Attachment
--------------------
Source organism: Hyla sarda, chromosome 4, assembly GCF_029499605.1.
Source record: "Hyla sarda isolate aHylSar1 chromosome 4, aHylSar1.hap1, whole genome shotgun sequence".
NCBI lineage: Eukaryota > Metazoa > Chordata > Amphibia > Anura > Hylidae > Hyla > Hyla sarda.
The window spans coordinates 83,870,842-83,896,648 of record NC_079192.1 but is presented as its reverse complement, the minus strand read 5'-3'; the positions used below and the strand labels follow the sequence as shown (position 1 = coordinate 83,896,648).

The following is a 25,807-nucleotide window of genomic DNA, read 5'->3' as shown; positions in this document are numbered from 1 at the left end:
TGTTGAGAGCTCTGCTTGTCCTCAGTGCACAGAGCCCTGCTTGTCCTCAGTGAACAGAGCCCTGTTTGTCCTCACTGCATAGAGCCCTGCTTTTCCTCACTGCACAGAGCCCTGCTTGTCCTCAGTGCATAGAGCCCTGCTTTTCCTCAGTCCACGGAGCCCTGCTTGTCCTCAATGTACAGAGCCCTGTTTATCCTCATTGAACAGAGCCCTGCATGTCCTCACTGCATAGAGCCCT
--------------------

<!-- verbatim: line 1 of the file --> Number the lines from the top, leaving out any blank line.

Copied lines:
Source organism: Hyla sarda, chromosome 4, assembly GCF_029499605.1.